Bringing nature into the classroom is a key component of the Trout in the Classroom Program, which the Ernie Nester Chapter of Trout Unlimited (ENCTU) kicked off in nearly twenty schools in the Kanawha Valley this week.
Trout in the Classroom (TIC) offers students a chance to raise trout in a classroom setting and then release them into a nearby stream or river. Caring for the fish fosters a conservation ethic in the students, and the act of walking to a stream bank and directly releasing the fingerlings into the water makes a concrete connection between caring for the fish and caring for the water. Lakewood Elementary School in St. Albans was the first school to participate in the Trout in the Classroom program.
“This is the 10th year we have done Trout in the Classroom and it continues to grow in popularity. We have great teachers participating who spend the extra time monitoring and caring for these fish so their students can learn about the trout life cycle up close and personal,” said Homer Sweeney, a coordinator for the Ernie Nester Chapter of Trout Unlimited.
Over a six-month period the trout are raised from eggs to fingerling size in 55 gallons aquariums in 19 classrooms. The teachers and students feed the trout and with the assistance of Trout Unlimited volunteers, monitor the pH level, ammonia, nitrates, nitrites, and water temperature of the aquariums.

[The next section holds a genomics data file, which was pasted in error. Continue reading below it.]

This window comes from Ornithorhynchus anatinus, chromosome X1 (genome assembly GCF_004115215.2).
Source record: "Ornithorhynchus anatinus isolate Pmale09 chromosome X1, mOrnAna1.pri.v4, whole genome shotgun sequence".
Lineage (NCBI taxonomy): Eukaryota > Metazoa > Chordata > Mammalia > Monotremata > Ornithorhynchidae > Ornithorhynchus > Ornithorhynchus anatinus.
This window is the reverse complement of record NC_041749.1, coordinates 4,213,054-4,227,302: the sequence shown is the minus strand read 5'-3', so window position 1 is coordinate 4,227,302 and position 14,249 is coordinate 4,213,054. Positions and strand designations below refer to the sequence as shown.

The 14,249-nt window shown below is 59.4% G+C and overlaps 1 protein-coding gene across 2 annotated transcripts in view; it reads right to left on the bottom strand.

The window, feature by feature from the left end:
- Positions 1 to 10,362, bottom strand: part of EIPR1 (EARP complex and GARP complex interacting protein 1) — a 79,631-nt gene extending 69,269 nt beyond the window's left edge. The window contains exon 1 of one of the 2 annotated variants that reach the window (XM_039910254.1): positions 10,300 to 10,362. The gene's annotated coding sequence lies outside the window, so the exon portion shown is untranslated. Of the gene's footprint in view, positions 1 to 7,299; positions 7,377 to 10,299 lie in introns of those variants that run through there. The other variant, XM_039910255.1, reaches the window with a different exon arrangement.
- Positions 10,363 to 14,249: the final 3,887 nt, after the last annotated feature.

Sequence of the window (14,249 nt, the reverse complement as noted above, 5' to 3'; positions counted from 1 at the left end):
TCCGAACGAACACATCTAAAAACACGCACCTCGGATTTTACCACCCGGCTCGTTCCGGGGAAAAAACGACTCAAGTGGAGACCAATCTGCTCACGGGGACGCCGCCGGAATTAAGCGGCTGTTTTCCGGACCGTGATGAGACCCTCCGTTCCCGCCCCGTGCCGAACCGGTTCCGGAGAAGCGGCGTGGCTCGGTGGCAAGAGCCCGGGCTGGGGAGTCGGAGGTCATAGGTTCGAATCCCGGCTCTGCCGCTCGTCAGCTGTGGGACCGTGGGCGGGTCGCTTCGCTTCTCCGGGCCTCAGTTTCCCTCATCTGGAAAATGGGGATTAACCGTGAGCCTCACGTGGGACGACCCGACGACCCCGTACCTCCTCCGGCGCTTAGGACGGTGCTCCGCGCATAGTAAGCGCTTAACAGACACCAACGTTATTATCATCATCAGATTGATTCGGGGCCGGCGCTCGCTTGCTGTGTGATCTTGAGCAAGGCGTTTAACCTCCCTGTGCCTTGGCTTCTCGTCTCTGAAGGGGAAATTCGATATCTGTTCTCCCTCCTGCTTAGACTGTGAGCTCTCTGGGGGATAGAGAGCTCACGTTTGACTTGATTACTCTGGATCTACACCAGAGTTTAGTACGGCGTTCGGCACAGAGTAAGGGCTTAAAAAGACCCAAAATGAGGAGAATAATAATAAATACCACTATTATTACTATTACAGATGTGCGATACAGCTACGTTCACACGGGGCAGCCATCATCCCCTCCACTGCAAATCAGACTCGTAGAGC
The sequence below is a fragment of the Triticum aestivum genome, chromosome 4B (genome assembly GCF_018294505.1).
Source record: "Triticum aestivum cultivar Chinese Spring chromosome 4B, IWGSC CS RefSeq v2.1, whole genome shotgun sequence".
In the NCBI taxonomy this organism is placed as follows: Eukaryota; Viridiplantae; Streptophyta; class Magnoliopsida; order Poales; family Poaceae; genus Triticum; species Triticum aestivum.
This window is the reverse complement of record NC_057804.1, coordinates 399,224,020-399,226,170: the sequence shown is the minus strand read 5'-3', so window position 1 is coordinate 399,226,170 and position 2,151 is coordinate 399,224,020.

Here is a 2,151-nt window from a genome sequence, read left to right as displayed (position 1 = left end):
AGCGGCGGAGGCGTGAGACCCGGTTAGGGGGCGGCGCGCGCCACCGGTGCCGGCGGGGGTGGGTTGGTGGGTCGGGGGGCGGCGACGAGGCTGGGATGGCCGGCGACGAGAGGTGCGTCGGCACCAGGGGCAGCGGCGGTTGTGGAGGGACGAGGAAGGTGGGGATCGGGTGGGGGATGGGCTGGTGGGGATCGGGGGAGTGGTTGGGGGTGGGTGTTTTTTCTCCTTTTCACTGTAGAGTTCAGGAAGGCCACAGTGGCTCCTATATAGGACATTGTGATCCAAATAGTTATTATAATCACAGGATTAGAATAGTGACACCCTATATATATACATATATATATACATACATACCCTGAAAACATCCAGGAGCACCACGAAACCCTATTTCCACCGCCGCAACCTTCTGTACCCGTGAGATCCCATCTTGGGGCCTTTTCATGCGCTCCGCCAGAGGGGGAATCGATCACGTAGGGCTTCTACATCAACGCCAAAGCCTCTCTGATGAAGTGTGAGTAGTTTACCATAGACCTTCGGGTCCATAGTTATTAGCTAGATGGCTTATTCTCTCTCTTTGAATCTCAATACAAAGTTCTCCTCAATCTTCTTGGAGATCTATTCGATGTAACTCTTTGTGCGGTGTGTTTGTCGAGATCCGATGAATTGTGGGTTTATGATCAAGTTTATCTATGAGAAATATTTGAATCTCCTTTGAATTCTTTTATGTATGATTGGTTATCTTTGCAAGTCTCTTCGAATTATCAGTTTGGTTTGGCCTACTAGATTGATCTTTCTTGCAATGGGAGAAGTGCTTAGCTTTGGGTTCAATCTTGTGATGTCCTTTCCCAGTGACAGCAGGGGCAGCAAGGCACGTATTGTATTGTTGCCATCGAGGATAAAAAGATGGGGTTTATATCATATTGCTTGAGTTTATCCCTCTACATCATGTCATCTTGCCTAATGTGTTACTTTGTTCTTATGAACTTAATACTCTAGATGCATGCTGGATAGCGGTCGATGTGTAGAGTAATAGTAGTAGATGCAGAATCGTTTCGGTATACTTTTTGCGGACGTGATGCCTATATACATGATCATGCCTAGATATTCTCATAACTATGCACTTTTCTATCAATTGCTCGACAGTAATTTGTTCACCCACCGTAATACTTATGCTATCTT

In the spring, when the trout reach fingerling size, the students will work with Ernie Nester Trout Unlimited volunteers to release the trout into local streams near their elementary school.
“This is a great program that teaches kids responsibility and about the life cycle of trout and also the importance of cold, clean waters, which is part of the mission of Trout Unlimited,” concluded Ralph Douglas, a coordinator for the Ernie Nester Chapter of Trout Unlimited